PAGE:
Big water refers to large bodies of water, such as oceans, seas, lakes, or rivers, that have more challenging conditions, such as waves, currents, tides, or winds.
Kayaking on big water requires more skills, experience, and equipment than kayaking on small water, such as ponds, creeks, or canals.
To prevent this mistake, you should start with small water for your first trip and gradually progress to bigger water as you gain more confidence and competence.
You should also take some lessons or join a guided tour if you want to learn how to kayak on big water safely and effectively.
Always prepare yourself physically and mentally for kayaking on big water and bring the necessary gear and supplies, such as:
- A sea kayak or a touring kayak that is designed for big water.
- A spray skirt that covers the cockpit of your kayak and prevents water from entering.
- A bilge pump or a sponge to remove water from your kayak if it gets flooded.
- A paddle float or a stirrup to help you re-enter your kayak if you capsize.
- A compass or a GPS device that can help you navigate on big water.
- A VHF radio or a cell phone or communication with others in case of emergency.
- A dry bag or a waterproof container that can protect your valuables from getting wet.
- A first aid kit that can treat minor injuries or illnesses.
- A whistle or a flare that can attract attention if you need help.
- A knife or a multi-tool that can cut ropes or wires if you get entangled.
- A flashlight or a headlamp to illuminate your surroundings in the dark.
10. Not Being Prepared for the Flip
The flip, or capsizing, is when your kayak overturns and you end up in the water. This can happen for various reasons, such as losing balance, hitting an obstacle, or encountering a wave.
While flipping is not a common occurrence, it is still a possibility that you should be prepared for. Many beginners panic when they flip and do not know how to react or recover.
What To Do If a Kayak Flips
To prevent this mistake, you should learn how to get back on a kayak, before you go kayaking. You should also practice some skills, such as:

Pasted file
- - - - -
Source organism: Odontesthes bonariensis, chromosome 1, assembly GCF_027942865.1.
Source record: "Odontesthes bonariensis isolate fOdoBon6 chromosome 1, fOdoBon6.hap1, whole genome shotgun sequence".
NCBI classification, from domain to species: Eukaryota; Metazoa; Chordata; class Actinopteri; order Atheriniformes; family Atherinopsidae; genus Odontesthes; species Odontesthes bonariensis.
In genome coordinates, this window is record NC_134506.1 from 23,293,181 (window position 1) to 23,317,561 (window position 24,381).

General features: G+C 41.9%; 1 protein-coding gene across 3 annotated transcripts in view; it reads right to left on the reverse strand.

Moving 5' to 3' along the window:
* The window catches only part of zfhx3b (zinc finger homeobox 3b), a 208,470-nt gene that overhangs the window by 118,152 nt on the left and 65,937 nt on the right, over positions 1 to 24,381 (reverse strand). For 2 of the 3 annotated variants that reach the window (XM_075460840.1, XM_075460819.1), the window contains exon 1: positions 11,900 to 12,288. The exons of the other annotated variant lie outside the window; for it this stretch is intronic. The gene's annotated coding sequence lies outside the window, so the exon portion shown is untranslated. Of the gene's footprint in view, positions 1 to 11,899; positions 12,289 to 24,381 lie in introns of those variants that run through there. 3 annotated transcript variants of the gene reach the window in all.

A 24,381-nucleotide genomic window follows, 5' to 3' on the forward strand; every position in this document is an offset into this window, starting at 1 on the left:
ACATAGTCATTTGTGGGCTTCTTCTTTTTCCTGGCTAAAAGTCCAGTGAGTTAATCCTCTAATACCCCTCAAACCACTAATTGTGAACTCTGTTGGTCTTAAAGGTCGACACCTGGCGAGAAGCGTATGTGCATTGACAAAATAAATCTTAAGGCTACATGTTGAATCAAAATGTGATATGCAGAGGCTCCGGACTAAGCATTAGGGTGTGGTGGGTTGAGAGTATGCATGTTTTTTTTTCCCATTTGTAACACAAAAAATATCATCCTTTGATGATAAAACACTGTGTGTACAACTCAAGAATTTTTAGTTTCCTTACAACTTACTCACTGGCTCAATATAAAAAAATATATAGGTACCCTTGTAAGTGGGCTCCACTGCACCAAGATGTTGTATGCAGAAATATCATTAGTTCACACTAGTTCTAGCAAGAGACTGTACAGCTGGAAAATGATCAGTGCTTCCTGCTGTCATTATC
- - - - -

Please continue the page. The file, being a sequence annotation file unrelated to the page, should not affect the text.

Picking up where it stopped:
- Wet exit: This is when you exit your kayak after flipping. You should learn how to release your spray skirt, if you have one, and push yourself out of the cockpit. You should also hold on to your paddle and your kayak and keep your head above water.
- Self-rescue: This is when you re-enter your kayak after flipping. You should learn how to use a paddle float or a stirrup to stabilize your kayak and lift yourself back into the cockpit. You should also use a bilge pump or a sponge to remove any water from your kayak.
- Assisted rescue: This is when you get help from another kayaker after flipping. You should learn how to signal for help with your whistle or voice and how to position your kayak parallel to the rescuer’s kayak. You should also learn how to use their paddle or boat as a support to re-enter your kayak.
11. Don’t Wear Flip Flops
Wearing flip-flops while kayaking is a big mistake. Flip flops are not suitable for the environment and the activity that kayaking involves.
You might have to deal with rough or slippery terrain, carry your kayak, or walk in the water. Flip flops can easily fall off, get damaged, or cause injuries to your feet.
To prevent this mistake, you should wear proper footwear that is designed for kayaking and water sports.
Look for shoes or booties that are comfortable, durable, and water-resistant. They should also fit well in your kayak and not interfere with your paddling.
There are many options to choose from, depending on your budget and preference. Even a cheap pair of water shoes is better than flip-flops.
Is it OK to kayak barefoot?
Kayaking barefoot is not recommended, as it can expose your feet to potential hazards and injuries. You might encounter sharp rocks, glass, metal, or other debris that can cut or puncture your feet.
You might also slip or trip on wet or uneven surfaces and hurt your ankles or toes. You might also get cold or numb feet if the water temperature is low. Therefore, it is better to wear proper footwear that can protect your feet and provide traction and comfort while kayaking.